There's no evidence that the ear "plugs" (actually ear phones as explained earlier) totally obscured all auditory input.



Originally posted by hawkiye
Also there attempt to discredit her accurate visual description of things is laughable. She didn't have a groove on the bone saw correct after three years.


They gave a rational explanation for how she could have guessed the features of the bone saw. It was, to the layman, almost identical to dental drills being used at the time.



Originally posted by hawkiye
Even if for sake of further argument they were correct it still does not prove chemical reactions on the brain are the source of hallucinations.


At the moment, that is not what we are arguing. We are arguing the validity of the Pam Reynolds case.



All neurological theories that conclude hallucinations, OBE's NDE's are created by the brain must show how the core elements of them occur subjectively because of specific neurological events triggered by a chemical reaction in the brain. And then if true must show any other experience that correlates to brain chemical reactions is not created by the brain such as the hallucination you are seeing all around you right now.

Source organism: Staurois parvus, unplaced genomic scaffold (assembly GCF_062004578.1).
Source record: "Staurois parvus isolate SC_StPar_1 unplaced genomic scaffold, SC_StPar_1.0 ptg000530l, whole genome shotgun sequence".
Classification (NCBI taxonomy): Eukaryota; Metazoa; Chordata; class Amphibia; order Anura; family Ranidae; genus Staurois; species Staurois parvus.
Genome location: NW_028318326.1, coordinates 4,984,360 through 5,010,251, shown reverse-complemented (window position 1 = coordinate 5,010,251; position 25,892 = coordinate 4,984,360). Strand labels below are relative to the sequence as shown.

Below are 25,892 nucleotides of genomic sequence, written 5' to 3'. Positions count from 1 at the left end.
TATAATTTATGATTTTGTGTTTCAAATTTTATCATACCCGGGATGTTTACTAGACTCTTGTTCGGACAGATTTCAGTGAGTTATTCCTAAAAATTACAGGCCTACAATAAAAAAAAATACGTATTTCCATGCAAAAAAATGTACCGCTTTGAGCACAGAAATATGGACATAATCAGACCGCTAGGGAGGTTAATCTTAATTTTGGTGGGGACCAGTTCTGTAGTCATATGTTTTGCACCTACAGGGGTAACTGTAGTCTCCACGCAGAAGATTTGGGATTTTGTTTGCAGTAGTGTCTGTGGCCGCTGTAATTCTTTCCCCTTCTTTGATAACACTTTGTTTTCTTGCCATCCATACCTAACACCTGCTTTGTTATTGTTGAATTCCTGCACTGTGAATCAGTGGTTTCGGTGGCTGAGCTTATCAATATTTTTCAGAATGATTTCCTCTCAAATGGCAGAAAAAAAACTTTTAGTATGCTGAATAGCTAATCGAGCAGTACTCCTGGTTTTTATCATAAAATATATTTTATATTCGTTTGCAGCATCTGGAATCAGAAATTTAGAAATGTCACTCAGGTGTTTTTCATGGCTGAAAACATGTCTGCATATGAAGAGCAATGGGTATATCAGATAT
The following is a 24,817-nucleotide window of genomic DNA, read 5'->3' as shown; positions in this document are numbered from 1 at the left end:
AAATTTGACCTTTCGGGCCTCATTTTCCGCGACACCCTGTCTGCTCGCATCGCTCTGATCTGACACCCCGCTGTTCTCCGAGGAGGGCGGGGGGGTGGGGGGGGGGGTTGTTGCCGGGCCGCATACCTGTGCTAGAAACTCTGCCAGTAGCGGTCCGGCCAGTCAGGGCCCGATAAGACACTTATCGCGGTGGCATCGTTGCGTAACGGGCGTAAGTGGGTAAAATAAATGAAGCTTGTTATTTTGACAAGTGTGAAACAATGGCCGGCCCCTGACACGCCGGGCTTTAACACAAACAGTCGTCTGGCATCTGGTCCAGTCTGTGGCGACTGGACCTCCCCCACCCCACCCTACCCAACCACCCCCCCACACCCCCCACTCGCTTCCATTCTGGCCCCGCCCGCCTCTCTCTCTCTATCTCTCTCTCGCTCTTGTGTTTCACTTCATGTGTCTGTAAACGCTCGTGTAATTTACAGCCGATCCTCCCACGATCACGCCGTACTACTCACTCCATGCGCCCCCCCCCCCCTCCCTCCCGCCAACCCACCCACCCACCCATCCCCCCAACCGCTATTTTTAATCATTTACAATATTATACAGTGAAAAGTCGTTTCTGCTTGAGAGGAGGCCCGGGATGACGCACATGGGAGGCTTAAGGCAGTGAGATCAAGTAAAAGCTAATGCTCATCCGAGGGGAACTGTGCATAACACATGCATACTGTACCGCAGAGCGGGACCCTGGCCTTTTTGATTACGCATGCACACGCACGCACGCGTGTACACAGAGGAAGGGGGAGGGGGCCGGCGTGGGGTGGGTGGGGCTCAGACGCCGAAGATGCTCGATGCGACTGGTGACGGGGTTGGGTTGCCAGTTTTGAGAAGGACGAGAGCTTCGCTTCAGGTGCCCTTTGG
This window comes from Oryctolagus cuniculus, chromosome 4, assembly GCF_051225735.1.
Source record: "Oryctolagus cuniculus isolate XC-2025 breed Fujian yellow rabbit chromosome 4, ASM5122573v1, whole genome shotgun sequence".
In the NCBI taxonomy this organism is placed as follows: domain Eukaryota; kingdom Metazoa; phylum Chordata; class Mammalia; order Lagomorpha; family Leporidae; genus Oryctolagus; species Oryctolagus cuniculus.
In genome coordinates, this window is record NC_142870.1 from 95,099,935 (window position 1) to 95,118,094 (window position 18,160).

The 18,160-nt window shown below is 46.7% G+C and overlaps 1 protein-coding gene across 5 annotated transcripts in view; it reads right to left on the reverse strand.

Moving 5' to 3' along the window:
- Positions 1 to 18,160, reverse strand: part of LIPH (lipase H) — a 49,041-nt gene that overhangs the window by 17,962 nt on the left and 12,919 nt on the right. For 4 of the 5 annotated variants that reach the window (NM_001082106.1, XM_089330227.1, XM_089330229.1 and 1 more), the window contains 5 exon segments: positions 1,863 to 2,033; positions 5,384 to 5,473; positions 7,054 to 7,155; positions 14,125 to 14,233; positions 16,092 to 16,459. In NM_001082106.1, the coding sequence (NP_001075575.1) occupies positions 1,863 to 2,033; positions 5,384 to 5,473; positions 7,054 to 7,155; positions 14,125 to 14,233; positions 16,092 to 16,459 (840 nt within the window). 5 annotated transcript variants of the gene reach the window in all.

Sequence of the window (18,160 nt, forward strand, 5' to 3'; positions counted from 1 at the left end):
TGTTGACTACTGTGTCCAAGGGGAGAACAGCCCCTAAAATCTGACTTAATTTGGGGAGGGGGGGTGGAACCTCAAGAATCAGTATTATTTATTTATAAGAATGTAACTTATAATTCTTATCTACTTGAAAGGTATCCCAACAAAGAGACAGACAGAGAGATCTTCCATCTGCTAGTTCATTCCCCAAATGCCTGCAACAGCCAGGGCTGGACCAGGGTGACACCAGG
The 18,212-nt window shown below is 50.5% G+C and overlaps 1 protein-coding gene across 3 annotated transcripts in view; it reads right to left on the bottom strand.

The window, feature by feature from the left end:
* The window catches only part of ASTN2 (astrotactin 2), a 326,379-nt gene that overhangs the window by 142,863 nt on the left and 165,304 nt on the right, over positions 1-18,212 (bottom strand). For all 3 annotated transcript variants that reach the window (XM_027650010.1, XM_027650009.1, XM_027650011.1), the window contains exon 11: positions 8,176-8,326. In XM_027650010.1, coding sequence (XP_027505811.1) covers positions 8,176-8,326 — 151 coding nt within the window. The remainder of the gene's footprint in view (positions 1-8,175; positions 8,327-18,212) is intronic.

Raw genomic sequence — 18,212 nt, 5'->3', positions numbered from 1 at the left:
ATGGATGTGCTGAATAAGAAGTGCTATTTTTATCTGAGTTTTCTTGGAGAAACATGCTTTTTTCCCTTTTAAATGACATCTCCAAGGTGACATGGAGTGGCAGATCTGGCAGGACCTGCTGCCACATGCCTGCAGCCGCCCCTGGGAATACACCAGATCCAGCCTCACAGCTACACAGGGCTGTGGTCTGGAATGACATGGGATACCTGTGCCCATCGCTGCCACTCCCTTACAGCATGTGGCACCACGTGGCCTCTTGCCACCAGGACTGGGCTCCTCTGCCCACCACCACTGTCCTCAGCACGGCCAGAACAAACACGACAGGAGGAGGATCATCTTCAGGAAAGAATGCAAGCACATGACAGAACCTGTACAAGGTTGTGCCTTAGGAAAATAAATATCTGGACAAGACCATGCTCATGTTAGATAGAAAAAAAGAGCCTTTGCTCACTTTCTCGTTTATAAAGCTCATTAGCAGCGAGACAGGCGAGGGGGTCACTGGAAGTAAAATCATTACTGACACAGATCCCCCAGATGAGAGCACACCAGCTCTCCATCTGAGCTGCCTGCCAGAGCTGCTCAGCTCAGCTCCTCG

I'm not sure what you're trying to say. Shouldn't you be trying to prove your position rather than relying on the opposition to fail? Tell me what you want to know and I'll try to give you my best answer.



posted on Feb, 26 2011 @ 02:36 AM
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reply to post by PieKeeper